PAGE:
The Evolution and Nature of Young Firm Networks: a longitudinal Perspective

The Evolution and Nature of Young Firm Networks: a longitudinal Perspective This paper describes the evolution of networks during the first three years after start-up and puts forward explanations of the nature of networks of young firms after three years. We extend current research on networks by explicitly including both temporal change and spatial variation in our analyses of the longitudinal dataset. In this paper we define networks as: the main business relationships with respect to sales, supply, outsourcing and cooperation. The nature of these business relationships is specified by four main characteristics: type, number, source, and location. The longitudinal network analysis is therefore at the micro-level: the individual young firm and the characteristics of its most important business contacts are central. In contrast to the literature our analyses show that sales relationships become increasingly social in source during the first three years after start-up. We also find a persistent geographical concentration strategy in the main business relationships. It seems that extra-regional relationships are losing ground to intra-regional relationships over time: firms are narrowing their spatial scope in their first three years. In addition, we trace important effects of gender, education, innovative firm behaviour, region and sector on the nature of young firm networks three years after start-up. http://www.deepdyve.com/assets/images/DeepDyve-Logo-lg.png Small Business Economics Springer Journals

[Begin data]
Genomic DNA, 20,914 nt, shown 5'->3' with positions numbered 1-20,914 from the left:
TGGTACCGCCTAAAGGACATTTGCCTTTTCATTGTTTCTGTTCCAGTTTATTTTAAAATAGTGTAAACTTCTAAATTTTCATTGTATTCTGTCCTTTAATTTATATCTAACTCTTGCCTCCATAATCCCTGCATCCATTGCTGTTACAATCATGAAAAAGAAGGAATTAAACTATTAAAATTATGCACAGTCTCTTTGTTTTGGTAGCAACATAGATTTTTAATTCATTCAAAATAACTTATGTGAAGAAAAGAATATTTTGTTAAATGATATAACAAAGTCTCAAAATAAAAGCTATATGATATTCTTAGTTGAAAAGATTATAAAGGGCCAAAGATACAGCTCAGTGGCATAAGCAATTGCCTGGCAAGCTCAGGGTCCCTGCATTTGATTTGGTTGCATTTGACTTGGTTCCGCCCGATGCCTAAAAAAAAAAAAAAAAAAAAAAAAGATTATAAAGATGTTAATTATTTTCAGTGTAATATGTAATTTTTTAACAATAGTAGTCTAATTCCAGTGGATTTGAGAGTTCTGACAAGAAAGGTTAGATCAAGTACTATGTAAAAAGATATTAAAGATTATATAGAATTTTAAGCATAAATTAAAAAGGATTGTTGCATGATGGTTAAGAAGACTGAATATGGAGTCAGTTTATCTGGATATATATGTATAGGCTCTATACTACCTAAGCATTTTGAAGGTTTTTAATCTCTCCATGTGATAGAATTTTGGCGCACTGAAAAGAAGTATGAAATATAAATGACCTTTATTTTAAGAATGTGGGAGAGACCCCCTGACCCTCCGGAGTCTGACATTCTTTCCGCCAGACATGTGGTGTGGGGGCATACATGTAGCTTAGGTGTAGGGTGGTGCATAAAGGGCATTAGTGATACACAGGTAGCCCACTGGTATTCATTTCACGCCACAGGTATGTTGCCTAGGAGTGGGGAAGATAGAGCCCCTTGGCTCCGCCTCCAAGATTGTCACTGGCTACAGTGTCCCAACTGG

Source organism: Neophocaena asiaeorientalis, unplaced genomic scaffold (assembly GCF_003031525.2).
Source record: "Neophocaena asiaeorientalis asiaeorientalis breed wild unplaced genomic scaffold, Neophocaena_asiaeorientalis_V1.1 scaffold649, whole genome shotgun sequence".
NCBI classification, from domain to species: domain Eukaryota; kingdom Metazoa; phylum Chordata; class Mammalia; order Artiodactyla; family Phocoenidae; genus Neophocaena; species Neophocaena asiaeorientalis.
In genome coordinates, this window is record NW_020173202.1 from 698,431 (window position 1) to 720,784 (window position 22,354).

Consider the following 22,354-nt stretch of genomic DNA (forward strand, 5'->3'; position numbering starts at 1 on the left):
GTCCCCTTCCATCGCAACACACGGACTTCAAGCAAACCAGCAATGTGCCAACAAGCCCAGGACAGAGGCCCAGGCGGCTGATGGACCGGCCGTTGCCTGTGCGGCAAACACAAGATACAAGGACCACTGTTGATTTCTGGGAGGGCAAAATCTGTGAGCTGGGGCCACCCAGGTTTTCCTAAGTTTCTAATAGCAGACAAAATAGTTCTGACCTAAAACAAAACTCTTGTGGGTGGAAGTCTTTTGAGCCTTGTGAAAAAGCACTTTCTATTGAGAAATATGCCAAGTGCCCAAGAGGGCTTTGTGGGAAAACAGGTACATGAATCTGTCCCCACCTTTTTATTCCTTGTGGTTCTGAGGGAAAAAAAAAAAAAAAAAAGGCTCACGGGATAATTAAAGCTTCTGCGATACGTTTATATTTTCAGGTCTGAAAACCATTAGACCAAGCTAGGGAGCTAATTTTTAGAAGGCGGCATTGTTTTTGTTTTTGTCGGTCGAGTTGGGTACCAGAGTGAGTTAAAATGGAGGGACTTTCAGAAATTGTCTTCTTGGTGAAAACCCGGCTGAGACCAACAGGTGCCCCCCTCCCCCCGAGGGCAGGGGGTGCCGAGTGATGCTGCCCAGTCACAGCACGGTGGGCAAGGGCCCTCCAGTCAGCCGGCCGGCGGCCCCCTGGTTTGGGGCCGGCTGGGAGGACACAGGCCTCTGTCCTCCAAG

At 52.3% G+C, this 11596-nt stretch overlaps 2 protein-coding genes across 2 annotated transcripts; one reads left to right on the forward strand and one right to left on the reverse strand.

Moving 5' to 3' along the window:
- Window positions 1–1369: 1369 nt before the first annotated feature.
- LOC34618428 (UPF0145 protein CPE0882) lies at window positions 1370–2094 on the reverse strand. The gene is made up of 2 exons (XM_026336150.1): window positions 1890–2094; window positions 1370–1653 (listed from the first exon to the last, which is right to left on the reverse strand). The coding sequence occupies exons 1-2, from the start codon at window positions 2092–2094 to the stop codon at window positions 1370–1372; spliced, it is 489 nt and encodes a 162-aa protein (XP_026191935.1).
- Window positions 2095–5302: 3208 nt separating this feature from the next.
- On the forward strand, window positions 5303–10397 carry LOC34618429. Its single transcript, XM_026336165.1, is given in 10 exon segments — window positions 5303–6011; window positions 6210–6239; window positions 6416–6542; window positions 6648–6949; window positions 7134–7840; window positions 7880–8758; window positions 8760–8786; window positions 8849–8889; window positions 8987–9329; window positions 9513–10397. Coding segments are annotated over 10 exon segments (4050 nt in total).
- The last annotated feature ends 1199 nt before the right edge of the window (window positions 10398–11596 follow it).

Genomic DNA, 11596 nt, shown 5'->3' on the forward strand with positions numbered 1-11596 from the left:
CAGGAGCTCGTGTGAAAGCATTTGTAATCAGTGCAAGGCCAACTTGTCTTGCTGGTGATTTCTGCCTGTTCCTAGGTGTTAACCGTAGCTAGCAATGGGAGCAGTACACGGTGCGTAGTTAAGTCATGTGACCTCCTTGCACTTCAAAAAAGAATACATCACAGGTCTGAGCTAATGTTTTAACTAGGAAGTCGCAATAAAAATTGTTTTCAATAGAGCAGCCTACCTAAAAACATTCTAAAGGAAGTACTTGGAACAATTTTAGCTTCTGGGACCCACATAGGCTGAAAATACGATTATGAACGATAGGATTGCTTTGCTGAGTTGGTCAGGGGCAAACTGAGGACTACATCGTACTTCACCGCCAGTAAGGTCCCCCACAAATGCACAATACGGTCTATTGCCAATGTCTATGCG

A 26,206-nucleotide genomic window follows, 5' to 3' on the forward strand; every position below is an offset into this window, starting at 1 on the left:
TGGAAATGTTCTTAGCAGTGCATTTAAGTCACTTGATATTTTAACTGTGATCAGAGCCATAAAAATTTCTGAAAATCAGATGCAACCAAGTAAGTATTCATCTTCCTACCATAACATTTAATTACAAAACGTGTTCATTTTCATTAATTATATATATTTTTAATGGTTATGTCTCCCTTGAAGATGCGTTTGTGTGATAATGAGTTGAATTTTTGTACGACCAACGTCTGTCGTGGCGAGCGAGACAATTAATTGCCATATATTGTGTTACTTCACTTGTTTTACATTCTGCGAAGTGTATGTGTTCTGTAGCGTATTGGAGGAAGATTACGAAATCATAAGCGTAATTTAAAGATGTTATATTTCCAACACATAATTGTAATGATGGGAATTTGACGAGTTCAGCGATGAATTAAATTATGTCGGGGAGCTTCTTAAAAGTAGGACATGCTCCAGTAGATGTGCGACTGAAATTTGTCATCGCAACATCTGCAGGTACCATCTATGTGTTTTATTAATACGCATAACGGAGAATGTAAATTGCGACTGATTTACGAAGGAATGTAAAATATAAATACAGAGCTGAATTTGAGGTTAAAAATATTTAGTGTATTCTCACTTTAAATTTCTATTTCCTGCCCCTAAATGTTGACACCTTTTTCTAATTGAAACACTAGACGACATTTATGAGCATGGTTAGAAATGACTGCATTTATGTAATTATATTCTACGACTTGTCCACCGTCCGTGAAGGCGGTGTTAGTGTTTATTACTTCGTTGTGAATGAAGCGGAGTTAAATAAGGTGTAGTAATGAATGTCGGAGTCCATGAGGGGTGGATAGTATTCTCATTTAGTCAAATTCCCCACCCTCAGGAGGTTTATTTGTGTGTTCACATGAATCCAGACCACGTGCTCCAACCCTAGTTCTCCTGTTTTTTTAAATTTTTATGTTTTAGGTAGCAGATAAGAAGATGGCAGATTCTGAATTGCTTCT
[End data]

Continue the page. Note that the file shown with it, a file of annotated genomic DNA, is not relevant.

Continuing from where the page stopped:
The Evolution and Nature of Young Firm Networks: a longitudinal Perspective

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Publisher
Kluwer Academic Publishers
Copyright
Copyright © 2003 by Kluwer Academic Publishers
Subject
Business and Management; Management; Microeconomics; Entrepreneurship; Industrial Organization
ISSN
0921-898X
eISSN
1573-0913
D.O.I.
10.1023/A:1025093611364
Publisher site
See Article on Publisher Site

Abstract

This paper describes the evolution of networks during the first three years after start-up and puts forward explanations of the nature of networks of young firms after three years. We extend current research on networks by explicitly including both temporal change and spatial variation in our analyses of the longitudinal dataset. In this paper we define networks as: the main business relationships with respect to sales, supply, outsourcing and cooperation. The nature of these business relationships is specified by four main characteristics: type, number, source, and location. The longitudinal network analysis is therefore at the micro-level: the individual young firm and the characteristics of its most important business contacts are central. In contrast to the literature our analyses show that sales relationships become increasingly social in source during the first three years after start-up. We also find a persistent geographical concentration strategy in the main business relationships. It seems that extra-regional relationships are losing ground to intra-regional relationships over time: firms are narrowing their spatial scope in their first three years. In addition, we trace important effects of gender, education, innovative firm behaviour, region and sector on the nature of young firm networks three years after start-up.

Journal

Small Business EconomicsSpringer Journals

Published: Oct 11, 2004

References

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